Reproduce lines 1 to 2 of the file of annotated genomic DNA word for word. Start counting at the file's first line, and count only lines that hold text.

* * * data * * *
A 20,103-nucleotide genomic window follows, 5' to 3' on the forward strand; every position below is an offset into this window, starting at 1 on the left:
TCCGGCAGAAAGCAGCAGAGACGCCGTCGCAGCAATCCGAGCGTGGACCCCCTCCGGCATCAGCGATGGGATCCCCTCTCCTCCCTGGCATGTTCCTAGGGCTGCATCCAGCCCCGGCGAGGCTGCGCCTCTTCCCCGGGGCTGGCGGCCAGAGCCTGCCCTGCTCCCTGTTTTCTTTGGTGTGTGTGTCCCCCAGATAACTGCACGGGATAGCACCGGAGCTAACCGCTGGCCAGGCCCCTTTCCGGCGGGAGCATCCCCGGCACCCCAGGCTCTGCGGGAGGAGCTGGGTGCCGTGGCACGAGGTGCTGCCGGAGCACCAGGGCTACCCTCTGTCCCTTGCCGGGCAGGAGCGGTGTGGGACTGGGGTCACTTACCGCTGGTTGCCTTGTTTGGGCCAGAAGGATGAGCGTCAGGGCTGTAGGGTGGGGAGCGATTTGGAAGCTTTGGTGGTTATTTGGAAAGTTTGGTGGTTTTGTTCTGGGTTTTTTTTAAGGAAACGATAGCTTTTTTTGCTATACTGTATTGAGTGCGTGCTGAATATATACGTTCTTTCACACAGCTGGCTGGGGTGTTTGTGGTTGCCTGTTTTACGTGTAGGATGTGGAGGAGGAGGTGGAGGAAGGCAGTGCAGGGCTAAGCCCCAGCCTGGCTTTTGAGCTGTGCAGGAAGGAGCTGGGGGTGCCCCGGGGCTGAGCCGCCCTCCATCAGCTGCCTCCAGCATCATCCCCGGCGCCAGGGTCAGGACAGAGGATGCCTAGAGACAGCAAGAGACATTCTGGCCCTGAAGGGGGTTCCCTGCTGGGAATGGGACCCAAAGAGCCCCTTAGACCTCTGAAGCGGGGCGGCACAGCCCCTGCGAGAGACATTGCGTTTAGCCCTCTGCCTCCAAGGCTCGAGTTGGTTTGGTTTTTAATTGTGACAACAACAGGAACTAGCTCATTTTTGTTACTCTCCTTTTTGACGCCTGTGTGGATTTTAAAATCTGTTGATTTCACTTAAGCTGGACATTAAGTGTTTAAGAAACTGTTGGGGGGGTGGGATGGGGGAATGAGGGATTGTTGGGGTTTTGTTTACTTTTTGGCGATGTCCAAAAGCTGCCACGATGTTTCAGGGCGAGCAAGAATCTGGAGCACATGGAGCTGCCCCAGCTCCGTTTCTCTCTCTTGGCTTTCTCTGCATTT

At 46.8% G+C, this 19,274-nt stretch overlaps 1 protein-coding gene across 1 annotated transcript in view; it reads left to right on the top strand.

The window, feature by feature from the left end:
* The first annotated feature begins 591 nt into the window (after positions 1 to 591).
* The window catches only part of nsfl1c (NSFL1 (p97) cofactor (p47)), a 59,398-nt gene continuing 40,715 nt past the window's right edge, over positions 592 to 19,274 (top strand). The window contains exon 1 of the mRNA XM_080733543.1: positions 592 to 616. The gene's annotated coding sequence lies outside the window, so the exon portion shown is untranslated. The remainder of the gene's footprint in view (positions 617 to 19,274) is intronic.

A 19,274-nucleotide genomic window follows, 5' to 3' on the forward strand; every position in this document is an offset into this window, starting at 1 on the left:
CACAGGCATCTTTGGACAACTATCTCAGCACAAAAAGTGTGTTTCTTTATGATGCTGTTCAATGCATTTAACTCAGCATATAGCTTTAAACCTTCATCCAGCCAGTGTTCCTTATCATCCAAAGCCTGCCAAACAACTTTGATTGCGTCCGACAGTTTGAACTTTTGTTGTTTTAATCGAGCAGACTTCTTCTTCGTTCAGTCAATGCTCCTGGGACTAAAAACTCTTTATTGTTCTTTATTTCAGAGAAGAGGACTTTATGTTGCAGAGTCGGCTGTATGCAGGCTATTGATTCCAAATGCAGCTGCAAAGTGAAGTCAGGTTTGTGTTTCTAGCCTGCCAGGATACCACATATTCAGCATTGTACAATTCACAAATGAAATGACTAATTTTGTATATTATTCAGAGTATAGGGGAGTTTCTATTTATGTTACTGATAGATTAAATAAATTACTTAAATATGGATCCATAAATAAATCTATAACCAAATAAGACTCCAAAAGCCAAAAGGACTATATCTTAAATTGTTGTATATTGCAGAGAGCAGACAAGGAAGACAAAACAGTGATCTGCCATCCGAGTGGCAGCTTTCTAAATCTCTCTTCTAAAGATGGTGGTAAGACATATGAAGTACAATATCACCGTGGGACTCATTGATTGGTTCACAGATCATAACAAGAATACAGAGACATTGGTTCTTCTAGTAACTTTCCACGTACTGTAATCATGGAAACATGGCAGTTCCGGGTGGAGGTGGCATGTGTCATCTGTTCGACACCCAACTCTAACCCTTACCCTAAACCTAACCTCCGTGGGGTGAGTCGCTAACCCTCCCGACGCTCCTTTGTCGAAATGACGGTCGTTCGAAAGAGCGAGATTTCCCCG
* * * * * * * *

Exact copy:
A 20,103-nucleotide genomic window follows, 5' to 3' on the forward strand; every position below is an offset into this window, starting at 1 on the left:
TCCGGCAGAAAGCAGCAGAGACGCCGTCGCAGCAATCCGAGCGTGGACCCCCTCCGGCATCAGCGATGGGATCCCCTCTCCTCCCTGGCATGTTCCTAGGGCTGCATCCAGCCCCGGCGAGGCTGCGCCTCTTCCCCGGGGCTGGCGGCCAGAGCCTGCCCTGCTCCCTGTTTTCTTTGGTGTGTGTGTCCCCCAGATAACTGCACGGGATAGCACCGGAGCTAACCGCTGGCCAGGCCCCTTTCCGGCGGGAGCATCCCCGGCACCCCAGGCTCTGCGGGAGGAGCTGGGTGCCGTGGCACGAGGTGCTGCCGGAGCACCAGGGCTACCCTCTGTCCCTTGCCGGGCAGGAGCGGTGTGGGACTGGGGTCACTTACCGCTGGTTGCCTTGTTTGGGCCAGAAGGATGAGCGTCAGGGCTGTAGGGTGGGGAGCGATTTGGAAGCTTTGGTGGTTATTTGGAAAGTTTGGTGGTTTTGTTCTGGGTTTTTTTTAAGGAAACGATAGCTTTTTTTGCTATACTGTATTGAGTGCGTGCTGAATATATACGTTCTTTCACACAGCTGGCTGGGGTGTTTGTGGTTGCCTGTTTTACGTGTAGGATGTGGAGGAGGAGGTGGAGGAAGGCAGTGCAGGGCTAAGCCCCAGCCTGGCTTTTGAGCTGTGCAGGAAGGAGCTGGGGGTGCCCCGGGGCTGAGCCGCCCTCCATCAGCTGCCTCCAGCATCATCCCCGGCGCCAGGGTCAGGACAGAGGATGCCTAGAGACAGCAAGAGACATTCTGGCCCTGAAGGGGGTTCCCTGCTGGGAATGGGACCCAAAGAGCCCCTTAGACCTCTGAAGCGGGGCGGCACAGCCCCTGCGAGAGACATTGCGTTTAGCCCTCTGCCTCCAAGGCTCGAGTTGGTTTGGTTTTTAATTGTGACAACAACAGGAACTAGCTCATTTTTGTTACTCTCCTTTTTGACGCCTGTGTGGATTTTAAAATCTGTTGATTTCACTTAAGCTGGACATTAAGTGTTTAAGAAACTGTTGGGGGGGTGGGATGGGGGAATGAGGGATTGTTGGGGTTTTGTTTACTTTTTGGCGATGTCCAAAAGCTGCCACGATGTTTCAGGGCGAGCAAGAATCTGGAGCACATGGAGCTGCCCCAGCTCCGTTTCTCTCTCTTGGCTTTCTCTGCATTT